Famous New Yorker: Bob Denver


Publicity photo of Dwayne Hickman (left), Bob Denver (right) and Yvette LeBlanc (center) from the TV show The Many Loves of Dobie Gillis

By the age of 28, Bob Denver was already famous around the world. He was recognized everywhere as a popular TV character, but worried that he’d never get a chance to play a different kind of role. Little did he know that his most famous role was yet to come.

Robert Osbourne Denver was born in New Rochelle on January 9, 1935. His family soon moved to Texas, where Bob graduated from Brownwood High School. He moved to Los Angeles to earn a political science degree from Loyola University. As a stage manager for the school’s theater department, he caught the acting bug watching the other students rehearse.

Denver sought acting work after graduation but went to work in a post office to make ends meet. His big break came when he won the part of Maynard G. Krebs on The Many Loves of Dobie Gillis TV series in 1959. Denver almost lost the part when he was drafted into the military early in the series, but an old neck injury made him unfit for service. That break assured him of TV stardom.

Maynard G. Krebs was a new type of TV personality – a “beatnik” for whom laziness was a rebellion against society. He was a caricature of the “Beat Generation” writers and artists of the 1950s, down to the goatee Denver grew for the part. Since few people wore beards at that time, Denver was instantly recognized as Maynard wherever he went. The beard also made it difficult for Denver to play other parts while Dobie Gillis stayed on the air.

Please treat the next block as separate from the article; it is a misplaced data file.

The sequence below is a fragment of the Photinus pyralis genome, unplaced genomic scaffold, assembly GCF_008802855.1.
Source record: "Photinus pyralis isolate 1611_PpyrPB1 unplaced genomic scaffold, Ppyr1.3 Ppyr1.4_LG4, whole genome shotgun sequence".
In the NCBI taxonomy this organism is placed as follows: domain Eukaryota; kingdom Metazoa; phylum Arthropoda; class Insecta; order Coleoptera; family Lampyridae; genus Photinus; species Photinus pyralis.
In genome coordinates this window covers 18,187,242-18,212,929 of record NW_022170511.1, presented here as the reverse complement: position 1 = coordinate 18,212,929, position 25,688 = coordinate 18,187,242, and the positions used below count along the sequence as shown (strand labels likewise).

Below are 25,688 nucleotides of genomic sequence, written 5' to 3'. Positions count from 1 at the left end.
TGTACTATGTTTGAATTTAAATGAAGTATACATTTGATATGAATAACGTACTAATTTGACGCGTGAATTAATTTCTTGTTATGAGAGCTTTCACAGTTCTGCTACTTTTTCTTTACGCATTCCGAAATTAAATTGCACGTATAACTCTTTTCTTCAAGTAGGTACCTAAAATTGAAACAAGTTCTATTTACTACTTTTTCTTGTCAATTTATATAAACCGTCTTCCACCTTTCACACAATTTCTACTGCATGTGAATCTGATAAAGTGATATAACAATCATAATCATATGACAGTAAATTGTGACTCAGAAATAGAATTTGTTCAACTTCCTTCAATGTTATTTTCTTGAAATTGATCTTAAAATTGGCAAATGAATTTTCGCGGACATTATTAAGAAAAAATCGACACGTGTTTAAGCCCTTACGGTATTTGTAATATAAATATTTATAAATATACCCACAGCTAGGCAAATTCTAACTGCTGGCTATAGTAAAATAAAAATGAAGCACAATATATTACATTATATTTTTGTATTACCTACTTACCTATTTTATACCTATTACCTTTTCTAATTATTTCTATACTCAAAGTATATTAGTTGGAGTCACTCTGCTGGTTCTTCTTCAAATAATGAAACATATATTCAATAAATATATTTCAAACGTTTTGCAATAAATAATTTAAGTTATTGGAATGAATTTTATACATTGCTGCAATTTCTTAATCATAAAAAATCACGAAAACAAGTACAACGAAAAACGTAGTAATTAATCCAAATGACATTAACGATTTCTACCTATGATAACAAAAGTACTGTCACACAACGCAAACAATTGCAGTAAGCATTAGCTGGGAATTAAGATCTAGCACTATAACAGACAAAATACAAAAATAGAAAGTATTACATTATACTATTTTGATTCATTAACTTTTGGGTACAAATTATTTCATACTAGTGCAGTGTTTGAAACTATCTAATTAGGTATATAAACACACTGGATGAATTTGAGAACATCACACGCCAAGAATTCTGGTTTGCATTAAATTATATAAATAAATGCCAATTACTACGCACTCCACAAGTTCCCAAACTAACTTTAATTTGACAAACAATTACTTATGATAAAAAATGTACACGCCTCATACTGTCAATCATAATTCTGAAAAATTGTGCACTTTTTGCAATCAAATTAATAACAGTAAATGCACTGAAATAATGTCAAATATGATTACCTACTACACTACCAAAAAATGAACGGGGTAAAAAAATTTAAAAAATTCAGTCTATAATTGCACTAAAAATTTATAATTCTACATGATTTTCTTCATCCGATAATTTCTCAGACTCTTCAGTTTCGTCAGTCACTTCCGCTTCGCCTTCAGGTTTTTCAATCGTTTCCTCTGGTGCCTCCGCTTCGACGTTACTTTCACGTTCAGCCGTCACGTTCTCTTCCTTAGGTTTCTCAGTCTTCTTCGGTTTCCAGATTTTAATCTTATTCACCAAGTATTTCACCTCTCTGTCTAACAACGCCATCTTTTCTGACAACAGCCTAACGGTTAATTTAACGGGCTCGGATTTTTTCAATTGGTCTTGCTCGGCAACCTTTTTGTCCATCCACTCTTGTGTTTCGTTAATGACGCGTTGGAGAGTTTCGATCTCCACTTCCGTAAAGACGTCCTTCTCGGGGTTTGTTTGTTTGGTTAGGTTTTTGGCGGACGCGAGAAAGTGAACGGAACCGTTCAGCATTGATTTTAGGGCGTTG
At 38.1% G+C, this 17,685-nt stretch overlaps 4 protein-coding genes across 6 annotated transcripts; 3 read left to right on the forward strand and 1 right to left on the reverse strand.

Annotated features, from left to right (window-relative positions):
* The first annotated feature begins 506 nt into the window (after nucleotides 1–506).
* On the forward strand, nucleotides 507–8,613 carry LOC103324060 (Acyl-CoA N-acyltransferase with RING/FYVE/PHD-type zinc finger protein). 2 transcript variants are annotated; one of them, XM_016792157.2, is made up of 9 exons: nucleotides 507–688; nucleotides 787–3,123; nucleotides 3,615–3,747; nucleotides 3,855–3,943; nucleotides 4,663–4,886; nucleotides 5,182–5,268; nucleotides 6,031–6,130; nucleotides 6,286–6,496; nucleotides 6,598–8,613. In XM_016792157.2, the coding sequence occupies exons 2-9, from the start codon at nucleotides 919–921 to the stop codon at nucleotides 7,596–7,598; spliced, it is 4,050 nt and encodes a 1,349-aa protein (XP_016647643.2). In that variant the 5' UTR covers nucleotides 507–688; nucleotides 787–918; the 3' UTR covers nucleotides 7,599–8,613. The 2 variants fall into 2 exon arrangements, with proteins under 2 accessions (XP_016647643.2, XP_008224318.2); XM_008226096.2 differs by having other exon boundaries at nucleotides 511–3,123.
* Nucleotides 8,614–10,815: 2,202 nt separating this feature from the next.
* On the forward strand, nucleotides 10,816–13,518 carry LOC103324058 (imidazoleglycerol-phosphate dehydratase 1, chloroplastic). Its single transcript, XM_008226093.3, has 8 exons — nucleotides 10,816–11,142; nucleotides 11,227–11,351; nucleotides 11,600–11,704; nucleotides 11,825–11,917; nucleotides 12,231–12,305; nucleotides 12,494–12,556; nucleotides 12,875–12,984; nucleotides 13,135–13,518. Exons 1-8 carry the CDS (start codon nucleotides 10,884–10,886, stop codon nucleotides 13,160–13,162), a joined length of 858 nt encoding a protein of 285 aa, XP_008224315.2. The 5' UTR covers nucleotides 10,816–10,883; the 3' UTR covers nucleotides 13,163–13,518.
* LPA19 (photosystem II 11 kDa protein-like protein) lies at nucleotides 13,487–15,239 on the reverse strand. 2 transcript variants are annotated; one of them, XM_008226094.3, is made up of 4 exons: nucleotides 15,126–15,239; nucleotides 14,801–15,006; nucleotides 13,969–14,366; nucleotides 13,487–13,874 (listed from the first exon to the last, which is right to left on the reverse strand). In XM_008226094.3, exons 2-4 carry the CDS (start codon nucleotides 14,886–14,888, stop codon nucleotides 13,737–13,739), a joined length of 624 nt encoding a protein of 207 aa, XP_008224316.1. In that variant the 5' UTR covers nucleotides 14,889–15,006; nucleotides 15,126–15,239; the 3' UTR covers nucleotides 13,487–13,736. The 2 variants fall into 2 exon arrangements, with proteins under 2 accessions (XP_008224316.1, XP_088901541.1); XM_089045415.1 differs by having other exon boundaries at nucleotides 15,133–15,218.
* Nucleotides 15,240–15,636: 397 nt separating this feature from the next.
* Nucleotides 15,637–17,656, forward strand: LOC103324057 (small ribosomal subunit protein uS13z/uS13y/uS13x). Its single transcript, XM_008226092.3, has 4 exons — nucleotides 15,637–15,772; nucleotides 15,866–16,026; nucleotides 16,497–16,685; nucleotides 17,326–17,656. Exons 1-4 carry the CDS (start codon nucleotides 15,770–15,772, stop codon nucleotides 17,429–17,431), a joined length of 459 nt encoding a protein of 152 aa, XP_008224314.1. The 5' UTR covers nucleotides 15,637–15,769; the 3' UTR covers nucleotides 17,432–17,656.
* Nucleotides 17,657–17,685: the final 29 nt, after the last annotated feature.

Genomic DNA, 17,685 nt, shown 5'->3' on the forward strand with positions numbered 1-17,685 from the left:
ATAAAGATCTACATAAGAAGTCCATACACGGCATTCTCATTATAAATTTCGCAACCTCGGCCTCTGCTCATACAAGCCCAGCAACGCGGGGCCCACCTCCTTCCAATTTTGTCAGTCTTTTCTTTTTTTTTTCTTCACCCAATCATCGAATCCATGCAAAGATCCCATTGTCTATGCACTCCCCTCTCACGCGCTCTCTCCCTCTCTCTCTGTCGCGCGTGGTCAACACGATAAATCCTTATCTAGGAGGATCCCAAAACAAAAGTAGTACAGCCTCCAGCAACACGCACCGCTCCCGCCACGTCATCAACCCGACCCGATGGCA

In interviews, Denver worried that he would be typecast – that people would identify him so strongly with Maynard that they would never accept him playing anything but a beatnik. But one year after Dobie Gillis ended a clean-shaven Denver had a new TV role in the fall of 1964. He was now the bumbling but lovable first mate of the S.S. Minnow, marooned with his Skipper and five passengers on a deserted island.

Gilligan’s Island didn’t last as long as Dobie Gillis, but it transformed Bob Denver forever in the minds of TV fans. Because it was filmed in color starting with its second season, Gilligan’s Island was shown in reruns more often than Dobie Gillis in the decades to come. More importantly, while Maynard G. Krebs was soon seen as a relic of the 1950s, Gilligan’s slapstick comedy has never become dated. People find it just as funny now as it was nearly 50 years ago.

After three successful seasons, Gilligan’s Island was canceled in 1967. Denver went on to star in The Good Guys, a comedy show that lasted two seasons, and Dusty’s Trail, an unsuccessful attempt to turn Gilligan’s Island into a western. Later in his career, he played Gilligan in three TV movies and contributed his voice to Gilligan cartoons. Bob Denver was even more typecast as Gilligan than he was as Maynard G. Krebs. But both roles guaranteed that when he died on September 2, 2005, Denver was fondly remembered by generations of TV fans.



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